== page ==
Chemical Kinetics: Mechanisms | General Chemistry 2

Mechanisms in chemical kinetics are studied in this chapter: elementary reactions, intermediates, activation energy, Arrhenius equation, rate-determining step, reversible reactions, catalysis


Many reactions involve more than one step. They can be divided in elementary reactions

Elementary reactions:
- occur in a single step
- have reaction orders equal to the stoichiometric coefficients for each reactant

Intermediate: species produced in one step and consumed in a subsequent step
⇒ does not appear in the overall equation


Step (1): 2 NO → N2O2
Step (2): N2O2 + O2 → 2 NO2
Overall reaction (1) + (2): 2 NO + O2 → 2 NO2

2 NO + O2 → 2 NO2 can be divided in 2 elementary steps (1) and (2) and N2O2 is an intermediate.

rate law of (1) = k1 [NO]2
rate law of (2) = k2 [N2O2] [O2]

Activation Energy

Activation energy Ea (in J.mol-1):
energy that must be provided to compounds to result in a chemical reaction 

Arrhenius Equation

k = Ae-Ea/RT

ln k = - EaRT + ln A

k = reaction-rate constant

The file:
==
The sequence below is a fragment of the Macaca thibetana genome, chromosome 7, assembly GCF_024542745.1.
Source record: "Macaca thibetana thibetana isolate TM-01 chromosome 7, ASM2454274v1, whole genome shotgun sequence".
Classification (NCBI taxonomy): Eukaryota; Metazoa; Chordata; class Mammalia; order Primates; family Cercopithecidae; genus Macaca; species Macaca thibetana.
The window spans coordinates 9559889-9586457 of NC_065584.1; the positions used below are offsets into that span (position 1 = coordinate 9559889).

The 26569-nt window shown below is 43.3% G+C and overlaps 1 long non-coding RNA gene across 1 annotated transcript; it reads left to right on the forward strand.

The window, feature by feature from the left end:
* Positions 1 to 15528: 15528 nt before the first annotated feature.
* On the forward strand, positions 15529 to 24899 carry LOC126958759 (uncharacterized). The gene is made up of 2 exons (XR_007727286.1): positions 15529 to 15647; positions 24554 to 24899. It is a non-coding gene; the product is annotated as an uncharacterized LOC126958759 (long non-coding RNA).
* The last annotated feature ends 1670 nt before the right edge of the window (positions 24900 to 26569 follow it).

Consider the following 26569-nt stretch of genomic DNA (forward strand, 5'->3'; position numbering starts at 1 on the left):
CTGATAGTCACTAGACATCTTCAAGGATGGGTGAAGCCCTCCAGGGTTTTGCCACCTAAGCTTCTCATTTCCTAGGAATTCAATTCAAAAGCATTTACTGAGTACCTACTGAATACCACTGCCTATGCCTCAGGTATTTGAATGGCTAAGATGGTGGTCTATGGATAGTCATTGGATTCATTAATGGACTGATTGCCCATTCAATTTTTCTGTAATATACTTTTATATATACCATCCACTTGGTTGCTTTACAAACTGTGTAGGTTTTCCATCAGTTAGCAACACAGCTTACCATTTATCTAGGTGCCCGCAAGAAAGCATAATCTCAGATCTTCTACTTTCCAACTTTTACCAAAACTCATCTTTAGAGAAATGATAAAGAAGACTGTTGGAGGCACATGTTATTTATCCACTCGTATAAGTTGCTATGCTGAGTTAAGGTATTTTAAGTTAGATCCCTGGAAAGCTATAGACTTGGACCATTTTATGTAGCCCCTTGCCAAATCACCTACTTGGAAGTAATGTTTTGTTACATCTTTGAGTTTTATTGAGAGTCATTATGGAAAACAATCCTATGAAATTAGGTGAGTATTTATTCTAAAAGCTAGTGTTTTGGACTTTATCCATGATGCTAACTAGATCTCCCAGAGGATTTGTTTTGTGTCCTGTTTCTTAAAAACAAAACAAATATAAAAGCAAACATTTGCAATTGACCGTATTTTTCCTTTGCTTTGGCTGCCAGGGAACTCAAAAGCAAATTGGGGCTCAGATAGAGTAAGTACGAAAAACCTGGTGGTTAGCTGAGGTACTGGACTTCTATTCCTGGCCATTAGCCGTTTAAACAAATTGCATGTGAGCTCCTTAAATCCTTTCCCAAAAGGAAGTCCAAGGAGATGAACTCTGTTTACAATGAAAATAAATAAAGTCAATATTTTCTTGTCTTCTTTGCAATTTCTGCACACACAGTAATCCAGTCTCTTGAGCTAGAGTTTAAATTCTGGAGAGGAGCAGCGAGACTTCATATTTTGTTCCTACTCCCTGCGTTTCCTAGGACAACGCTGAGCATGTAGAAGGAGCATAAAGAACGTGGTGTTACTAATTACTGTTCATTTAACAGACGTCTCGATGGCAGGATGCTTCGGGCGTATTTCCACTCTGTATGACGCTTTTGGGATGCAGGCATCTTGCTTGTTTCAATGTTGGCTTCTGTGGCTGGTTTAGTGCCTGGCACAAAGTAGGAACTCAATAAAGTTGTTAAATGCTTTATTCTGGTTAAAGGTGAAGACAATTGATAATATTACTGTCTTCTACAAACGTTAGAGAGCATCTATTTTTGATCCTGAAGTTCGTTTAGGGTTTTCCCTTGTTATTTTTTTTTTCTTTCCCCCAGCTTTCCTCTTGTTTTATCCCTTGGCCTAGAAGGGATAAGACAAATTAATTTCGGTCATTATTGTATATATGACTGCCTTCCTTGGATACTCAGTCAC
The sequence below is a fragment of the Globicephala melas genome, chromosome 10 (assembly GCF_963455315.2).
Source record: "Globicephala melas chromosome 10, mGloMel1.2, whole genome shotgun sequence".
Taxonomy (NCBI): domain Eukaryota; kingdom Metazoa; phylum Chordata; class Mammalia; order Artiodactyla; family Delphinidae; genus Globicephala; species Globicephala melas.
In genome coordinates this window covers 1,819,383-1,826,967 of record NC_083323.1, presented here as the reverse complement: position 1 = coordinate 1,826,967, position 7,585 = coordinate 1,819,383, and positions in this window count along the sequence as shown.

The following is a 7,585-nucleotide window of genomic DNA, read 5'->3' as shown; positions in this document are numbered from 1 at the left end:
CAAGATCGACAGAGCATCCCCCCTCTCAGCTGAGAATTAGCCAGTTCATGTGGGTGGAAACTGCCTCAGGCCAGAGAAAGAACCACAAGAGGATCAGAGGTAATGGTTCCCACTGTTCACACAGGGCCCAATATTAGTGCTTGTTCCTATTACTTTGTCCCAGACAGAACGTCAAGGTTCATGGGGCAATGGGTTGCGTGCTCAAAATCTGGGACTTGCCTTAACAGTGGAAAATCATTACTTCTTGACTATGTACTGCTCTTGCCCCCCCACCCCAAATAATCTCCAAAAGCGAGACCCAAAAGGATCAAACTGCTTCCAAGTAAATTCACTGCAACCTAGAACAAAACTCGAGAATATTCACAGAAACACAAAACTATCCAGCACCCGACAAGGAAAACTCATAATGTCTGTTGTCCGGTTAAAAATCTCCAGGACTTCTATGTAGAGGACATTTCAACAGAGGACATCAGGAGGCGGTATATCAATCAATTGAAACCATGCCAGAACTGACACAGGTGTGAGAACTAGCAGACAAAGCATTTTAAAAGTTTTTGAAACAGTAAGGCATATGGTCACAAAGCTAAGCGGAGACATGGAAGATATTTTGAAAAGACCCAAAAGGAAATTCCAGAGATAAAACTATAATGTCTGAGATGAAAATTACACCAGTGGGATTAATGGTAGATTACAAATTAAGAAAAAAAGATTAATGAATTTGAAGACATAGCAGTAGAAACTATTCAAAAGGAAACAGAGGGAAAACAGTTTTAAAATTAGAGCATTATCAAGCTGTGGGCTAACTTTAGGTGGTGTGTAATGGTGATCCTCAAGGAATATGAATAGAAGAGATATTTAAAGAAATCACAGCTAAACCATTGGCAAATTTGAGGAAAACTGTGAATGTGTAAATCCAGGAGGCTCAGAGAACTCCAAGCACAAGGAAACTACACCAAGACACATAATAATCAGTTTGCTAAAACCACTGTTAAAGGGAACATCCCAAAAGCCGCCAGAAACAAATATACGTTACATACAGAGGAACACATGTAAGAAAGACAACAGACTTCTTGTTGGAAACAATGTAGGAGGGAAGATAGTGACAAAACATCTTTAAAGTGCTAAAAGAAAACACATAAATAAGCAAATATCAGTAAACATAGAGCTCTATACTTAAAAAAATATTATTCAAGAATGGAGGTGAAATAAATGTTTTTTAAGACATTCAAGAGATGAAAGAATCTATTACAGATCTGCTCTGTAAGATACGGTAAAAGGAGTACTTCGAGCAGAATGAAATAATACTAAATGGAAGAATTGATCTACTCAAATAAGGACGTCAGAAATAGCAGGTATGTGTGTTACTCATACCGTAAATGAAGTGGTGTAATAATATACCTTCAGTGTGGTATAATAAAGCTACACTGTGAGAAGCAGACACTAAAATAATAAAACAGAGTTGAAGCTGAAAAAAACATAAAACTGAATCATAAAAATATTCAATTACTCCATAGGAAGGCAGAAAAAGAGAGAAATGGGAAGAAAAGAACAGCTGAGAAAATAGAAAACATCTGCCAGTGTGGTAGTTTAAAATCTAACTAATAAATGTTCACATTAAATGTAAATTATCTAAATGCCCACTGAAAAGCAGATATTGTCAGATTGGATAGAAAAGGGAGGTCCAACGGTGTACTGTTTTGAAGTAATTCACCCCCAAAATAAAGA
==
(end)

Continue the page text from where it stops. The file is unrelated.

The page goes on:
Ea = activation energy (in J.mol-1)
R = molar gas constant = 8.314 J.mol-1.K-1
T = temperature (in K)
A = constant which depends on the reaction


Rate-Determining Step

Rate-determining step: step which is much slower than any of the other steps
⇒ controls the overall reaction rate


Step (1): 2 NO2 → NO + NO3 (slow)
Step (2): NO3 + CO → NO2 + CO2 (fast)
Overall: NO2 + CO → NO + CO2

NO2 + CO → NO + CO2 is a two-step reaction and (1) is the rate-determining step
Law rate of the overall reaction = law rate of (1) = k [NO2]2

Reversible Reactions

Reversible reactions: proceed in both the forward direction and the reverse direction
At equilibrium: rate of forward reaction = rate of reverse reaction


2 NO N2O4 is a reversible reaction
At equilibrium: k1 [NO]2 = k-1 [N2O4]


Catalyst: substance that increases the reaction rate but is not consumed in the reaction
Homogeneous catalyst: same phase at the reaction mixture
Heterogeneous catalyst: different phase at the reaction mixture

A catalyst lowers the activation energy barrier to the reaction and thereby increases the reaction rate: